Provision of services of general economic interest and state aid

Table of Contents:

  1. What is state aid?
  2. What are services of general economic interest (SGEI)?
  3. Principles of granting state aid to entities providing SGEIs
  4. When do we not consider it state aid for SGEIs?
  5. State aid for entities providing services of general economic interest

What is state aid?

State aid is support provided in various forms (often financial) by the state to enterprises, which can distort competition in the market. Generally, granting state aid by Member States is prohibited unless the aid meets certain criteria that allow for supporting the economy without risking competition within the EU’s internal market. Therefore, state aid must comply with the rules established by the European Commission to avoid market distortions. Examples of state aid include subsidies, tax reliefs, or compensations, though this list is not exhaustive. Any state support to enterprises that meets specific criteria may be considered state aid.

What are services of general economic interest (SGEI)?

Services of general economic interest (SGEI) are services that EU Member States consider crucial for society and the economy, hence they are provided even when they are not profitable for private enterprises. Examples of SGEIs include public transport, postal services, education, healthcare, energy, and municipal infrastructure. These services are typically provided by public entities and are financed in a way that compensates for the increased costs associated with providing SGEIs, even if they are not financially viable. Therefore, will compensations granted to entities providing SGEIs constitute state aid?

Principles of granting state aid to entities providing SGEIs

The legal framework for granting state aid to entities providing services of general economic interest is defined by the European Commission Decision of 20 December 2011 on the application of Article 106(2) of the Treaty on the Functioning of the European Union to state aid in the form of compensation for the provision of services of general economic interest by companies entrusted with such services. Based on this decision, several principles can be distinguished:

Transparency principle: Member States must clearly define the obligations of public services and the financing of these services. They should be documented in official documents such as contracts, laws, or regulations.

Proportionality: State aid should be proportional to the costs of fulfilling public service obligations. Enterprises should receive support only to the extent necessary to cover the costs of the services provided.

Avoidance of excessive compensation: States must ensure that support does not exceed the actual costs of providing the services plus a reasonable profit. Excessive compensation could distort competition.

Non-distortion of competition: State aid should not lead to unjustified distortion of competition in the EU internal market. The support must comply with market principles and serve the public interest.

pomoc publiczna

When do we not consider it state aid for SGEIs?

The absence of state aid in the context of providing services of general economic interest requires meeting four conditions, as derived from the ECJ judgment of 24 July 2003 in Case C-280/00 Altmark:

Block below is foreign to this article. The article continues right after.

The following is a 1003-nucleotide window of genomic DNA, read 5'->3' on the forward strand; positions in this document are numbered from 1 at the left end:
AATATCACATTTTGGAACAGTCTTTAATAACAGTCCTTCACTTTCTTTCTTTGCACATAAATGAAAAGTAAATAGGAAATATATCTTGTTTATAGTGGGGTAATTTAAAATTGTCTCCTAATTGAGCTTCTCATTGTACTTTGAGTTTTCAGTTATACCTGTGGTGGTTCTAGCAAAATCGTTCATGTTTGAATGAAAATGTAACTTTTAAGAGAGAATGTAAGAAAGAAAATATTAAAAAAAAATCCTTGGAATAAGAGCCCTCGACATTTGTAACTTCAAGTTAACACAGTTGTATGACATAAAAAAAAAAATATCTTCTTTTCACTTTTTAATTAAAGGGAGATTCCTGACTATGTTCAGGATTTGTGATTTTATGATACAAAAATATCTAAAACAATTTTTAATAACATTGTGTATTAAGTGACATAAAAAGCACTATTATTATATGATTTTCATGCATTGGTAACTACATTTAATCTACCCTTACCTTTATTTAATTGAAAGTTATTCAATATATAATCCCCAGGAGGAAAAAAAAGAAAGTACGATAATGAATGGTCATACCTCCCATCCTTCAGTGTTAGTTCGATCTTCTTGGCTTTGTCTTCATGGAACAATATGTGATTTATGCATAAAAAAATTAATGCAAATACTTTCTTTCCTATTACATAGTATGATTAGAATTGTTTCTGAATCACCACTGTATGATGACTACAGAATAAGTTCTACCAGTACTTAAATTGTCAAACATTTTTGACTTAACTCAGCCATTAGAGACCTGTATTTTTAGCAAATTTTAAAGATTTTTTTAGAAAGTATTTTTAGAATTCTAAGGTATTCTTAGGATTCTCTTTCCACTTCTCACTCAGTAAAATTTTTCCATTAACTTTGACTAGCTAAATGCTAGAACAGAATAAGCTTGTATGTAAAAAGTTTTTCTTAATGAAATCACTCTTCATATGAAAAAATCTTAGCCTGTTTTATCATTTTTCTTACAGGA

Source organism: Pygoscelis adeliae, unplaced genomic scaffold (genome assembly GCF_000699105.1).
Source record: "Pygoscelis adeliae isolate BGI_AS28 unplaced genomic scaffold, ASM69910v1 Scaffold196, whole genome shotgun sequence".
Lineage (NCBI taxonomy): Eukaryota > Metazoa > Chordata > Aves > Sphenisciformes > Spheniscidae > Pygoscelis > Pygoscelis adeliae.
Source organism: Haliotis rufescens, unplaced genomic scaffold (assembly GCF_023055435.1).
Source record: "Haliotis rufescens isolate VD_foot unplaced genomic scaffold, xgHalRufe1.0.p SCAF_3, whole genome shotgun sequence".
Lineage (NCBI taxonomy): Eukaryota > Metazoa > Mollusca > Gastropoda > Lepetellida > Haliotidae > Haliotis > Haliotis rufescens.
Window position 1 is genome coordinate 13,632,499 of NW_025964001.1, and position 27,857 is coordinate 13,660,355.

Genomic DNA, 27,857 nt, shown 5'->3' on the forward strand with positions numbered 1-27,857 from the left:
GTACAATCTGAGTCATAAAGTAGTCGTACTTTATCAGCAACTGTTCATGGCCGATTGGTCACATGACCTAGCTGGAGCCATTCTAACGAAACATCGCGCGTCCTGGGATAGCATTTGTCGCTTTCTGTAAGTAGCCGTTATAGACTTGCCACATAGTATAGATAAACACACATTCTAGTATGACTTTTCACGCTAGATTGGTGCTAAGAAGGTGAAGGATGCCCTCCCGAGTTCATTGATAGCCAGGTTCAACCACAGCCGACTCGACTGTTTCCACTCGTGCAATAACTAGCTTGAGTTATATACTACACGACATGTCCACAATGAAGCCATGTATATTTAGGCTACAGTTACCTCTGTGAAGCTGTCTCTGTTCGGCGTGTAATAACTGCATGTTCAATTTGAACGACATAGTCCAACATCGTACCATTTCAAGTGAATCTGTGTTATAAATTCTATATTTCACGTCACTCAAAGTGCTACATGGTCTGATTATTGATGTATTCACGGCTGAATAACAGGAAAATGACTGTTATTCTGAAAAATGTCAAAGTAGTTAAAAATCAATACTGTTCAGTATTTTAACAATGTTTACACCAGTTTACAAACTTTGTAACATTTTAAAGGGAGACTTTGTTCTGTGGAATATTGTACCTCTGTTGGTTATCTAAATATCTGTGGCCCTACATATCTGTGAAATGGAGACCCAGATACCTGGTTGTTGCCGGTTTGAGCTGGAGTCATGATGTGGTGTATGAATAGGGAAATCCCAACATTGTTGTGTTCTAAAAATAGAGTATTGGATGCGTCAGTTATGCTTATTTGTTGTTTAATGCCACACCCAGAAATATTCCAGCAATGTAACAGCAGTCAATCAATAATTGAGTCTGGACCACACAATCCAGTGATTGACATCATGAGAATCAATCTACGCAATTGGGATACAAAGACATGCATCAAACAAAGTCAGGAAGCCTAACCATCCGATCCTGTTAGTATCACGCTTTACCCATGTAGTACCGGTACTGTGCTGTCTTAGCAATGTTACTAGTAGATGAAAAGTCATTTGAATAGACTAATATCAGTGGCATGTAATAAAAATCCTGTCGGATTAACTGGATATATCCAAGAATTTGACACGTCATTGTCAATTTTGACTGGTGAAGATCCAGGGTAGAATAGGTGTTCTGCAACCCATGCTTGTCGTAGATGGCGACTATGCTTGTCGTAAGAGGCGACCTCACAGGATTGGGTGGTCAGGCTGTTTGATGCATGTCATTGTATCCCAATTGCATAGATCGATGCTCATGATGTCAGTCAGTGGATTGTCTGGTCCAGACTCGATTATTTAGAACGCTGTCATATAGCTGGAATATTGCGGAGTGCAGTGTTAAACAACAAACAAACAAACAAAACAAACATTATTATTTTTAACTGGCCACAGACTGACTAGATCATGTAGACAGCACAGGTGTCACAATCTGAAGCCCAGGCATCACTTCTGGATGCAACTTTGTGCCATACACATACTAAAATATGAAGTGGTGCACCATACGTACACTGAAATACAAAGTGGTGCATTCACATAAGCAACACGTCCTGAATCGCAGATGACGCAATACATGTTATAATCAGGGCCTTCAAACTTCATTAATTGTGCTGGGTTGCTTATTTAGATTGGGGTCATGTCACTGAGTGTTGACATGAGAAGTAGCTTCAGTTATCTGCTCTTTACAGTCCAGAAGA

The enterprise receiving compensation must be clearly obligated to provide public services, and these obligations must be clearly defined (e.g., through an act of assignment). This obligation may be imposed on the enterprise by law, contract, articles of association, etc.

Parameters used to calculate compensation must be objectively and transparently defined in advance.

The compensation must not exceed the amount necessary to cover all or part of the costs of fulfilling public service obligations, taking into account related revenues and a reasonable profit from fulfilling these obligations.

If the selection of the enterprise obligated to provide public services was not made through a public procurement procedure allowing for the selection of the candidate offering the lowest cost to the community, the level of compensation must be determined based on the analysis of costs that would be incurred by an average, well-managed enterprise with the means necessary to fulfill such obligations, taking into account revenues and a reasonable profit.

Failure to meet any of the above conditions set out in the Altmark judgment results in the compensation being considered state aid and subject to this specific legal regime.

State aid for entities providing services of general economic interest

Providing services of general economic interest is crucial for sustainable social and economic development. However, granting state aid to these entities must comply with EU-established principles to ensure transparency, proportionality, avoidance of excessive compensation, and prevention of competition distortions in the internal market. Compensations granted to entities providing services of general economic interest deserve particular scrutiny in this regard because if they do not meet the criteria outlined in the Altmark judgment, they will constitute state aid. Granting state aid requires verification for compliance with the internal market.